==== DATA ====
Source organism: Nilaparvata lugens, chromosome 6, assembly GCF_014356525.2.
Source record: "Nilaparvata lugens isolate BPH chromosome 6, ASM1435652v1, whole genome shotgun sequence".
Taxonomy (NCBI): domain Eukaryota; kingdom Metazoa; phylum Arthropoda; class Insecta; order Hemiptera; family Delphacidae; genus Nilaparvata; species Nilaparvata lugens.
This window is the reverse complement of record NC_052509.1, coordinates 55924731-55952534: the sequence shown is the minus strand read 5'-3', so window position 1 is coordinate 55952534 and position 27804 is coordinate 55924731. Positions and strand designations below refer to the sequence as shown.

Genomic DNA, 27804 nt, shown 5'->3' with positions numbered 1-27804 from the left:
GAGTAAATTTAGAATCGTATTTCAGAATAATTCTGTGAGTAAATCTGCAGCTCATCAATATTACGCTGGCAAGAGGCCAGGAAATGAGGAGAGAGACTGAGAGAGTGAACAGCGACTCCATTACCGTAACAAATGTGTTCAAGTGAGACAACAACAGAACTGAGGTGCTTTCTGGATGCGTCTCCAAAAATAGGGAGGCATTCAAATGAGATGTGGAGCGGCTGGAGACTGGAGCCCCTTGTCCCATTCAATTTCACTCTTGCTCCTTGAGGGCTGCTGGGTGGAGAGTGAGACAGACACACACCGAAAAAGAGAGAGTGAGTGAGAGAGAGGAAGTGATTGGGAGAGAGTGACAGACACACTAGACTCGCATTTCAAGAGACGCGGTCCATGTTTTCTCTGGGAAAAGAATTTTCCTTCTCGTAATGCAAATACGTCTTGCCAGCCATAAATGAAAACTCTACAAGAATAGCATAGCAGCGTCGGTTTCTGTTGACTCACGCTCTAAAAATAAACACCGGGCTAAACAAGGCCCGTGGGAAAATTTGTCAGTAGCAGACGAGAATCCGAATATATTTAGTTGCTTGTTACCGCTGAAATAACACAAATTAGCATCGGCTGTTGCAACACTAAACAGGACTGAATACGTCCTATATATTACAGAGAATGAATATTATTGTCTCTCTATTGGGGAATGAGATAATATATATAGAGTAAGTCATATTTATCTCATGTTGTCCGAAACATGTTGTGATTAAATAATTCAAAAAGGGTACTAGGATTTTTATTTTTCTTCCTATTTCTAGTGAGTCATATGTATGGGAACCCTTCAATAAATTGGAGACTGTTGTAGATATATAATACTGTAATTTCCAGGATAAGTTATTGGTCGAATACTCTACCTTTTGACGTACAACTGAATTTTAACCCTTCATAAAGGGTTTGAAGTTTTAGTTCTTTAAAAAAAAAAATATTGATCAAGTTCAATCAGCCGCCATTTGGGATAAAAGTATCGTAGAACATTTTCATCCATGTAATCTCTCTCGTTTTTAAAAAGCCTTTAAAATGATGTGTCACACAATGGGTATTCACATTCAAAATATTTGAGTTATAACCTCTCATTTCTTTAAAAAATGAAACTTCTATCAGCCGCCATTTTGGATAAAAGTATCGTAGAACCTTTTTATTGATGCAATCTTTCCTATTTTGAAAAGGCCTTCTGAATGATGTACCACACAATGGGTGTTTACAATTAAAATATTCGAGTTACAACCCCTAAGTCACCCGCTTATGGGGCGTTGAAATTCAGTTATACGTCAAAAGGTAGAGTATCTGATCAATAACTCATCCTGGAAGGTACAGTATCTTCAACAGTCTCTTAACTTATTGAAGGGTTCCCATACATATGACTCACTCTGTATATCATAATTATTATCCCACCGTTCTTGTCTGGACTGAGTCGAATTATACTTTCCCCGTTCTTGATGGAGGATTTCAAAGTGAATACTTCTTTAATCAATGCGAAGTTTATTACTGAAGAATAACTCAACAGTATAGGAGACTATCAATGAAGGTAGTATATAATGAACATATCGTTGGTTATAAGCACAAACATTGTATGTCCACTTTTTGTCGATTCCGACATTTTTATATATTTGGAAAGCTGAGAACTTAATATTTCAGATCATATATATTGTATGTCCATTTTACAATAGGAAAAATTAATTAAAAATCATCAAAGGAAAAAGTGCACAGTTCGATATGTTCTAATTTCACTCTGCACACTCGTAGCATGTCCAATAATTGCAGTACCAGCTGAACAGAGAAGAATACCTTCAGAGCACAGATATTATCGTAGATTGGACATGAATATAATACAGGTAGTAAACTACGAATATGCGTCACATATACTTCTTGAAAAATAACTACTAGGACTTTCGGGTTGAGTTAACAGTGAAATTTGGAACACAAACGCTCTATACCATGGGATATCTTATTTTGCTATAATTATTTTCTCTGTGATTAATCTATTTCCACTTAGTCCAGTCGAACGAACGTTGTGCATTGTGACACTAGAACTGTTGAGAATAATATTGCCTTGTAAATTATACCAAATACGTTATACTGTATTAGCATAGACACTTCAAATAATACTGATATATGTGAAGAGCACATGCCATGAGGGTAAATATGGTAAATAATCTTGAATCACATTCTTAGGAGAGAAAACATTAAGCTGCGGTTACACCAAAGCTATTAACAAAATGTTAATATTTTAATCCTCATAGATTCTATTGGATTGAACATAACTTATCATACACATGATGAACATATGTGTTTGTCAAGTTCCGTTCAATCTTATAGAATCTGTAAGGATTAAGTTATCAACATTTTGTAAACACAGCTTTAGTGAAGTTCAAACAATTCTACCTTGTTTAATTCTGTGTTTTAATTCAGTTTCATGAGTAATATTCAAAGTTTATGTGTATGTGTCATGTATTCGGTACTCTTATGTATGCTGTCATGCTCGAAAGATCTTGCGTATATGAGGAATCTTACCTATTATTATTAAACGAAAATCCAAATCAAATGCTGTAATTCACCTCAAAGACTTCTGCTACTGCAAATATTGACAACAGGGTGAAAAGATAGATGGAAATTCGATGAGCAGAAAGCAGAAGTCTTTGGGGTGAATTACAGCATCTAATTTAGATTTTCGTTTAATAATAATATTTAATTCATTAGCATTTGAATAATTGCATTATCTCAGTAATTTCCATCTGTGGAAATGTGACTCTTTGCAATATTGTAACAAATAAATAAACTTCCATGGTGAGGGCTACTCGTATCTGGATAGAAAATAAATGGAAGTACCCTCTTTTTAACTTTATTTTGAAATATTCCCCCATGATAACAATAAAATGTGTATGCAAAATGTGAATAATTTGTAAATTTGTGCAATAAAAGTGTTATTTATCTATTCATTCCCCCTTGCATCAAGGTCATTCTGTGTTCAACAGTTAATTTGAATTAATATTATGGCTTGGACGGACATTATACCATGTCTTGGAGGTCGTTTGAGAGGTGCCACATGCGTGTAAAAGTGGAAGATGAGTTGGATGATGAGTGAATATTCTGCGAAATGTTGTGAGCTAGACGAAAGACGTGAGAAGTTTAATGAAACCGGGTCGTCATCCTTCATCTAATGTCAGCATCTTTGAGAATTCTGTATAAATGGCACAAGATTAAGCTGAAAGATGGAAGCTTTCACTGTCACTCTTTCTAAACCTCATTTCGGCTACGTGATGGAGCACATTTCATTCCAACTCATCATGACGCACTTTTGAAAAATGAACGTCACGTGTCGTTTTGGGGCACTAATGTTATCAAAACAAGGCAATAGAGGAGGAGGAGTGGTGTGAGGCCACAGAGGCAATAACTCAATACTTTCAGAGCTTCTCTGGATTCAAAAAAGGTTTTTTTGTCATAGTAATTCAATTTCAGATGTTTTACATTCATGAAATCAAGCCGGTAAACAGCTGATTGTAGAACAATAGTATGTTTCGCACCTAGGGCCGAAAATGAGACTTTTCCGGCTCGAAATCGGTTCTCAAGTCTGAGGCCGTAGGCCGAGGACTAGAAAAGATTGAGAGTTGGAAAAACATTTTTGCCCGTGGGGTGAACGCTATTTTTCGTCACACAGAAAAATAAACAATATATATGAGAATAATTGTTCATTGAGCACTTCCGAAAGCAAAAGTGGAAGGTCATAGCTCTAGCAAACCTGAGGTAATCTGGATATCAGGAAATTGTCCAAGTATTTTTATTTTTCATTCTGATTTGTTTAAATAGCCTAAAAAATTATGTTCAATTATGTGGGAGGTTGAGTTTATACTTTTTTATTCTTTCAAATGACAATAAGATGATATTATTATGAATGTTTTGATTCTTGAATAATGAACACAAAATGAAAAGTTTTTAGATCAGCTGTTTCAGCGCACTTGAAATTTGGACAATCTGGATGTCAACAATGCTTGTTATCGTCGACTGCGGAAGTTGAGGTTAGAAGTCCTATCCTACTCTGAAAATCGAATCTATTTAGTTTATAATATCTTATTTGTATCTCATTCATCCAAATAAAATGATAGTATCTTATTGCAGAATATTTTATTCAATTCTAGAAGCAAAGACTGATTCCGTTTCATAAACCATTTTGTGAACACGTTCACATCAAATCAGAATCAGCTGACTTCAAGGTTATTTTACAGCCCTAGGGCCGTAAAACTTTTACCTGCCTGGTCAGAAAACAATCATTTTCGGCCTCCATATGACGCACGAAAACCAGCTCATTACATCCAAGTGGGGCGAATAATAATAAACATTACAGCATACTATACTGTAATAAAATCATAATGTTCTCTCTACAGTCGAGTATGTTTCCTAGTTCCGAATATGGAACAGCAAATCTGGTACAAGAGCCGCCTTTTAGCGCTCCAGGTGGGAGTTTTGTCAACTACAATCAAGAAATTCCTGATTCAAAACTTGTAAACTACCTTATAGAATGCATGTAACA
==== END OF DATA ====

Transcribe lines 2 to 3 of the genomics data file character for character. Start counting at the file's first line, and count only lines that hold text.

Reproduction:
Source record: "Nilaparvata lugens isolate BPH chromosome 6, ASM1435652v1, whole genome shotgun sequence".
Taxonomy (NCBI): domain Eukaryota; kingdom Metazoa; phylum Arthropoda; class Insecta; order Hemiptera; family Delphacidae; genus Nilaparvata; species Nilaparvata lugens.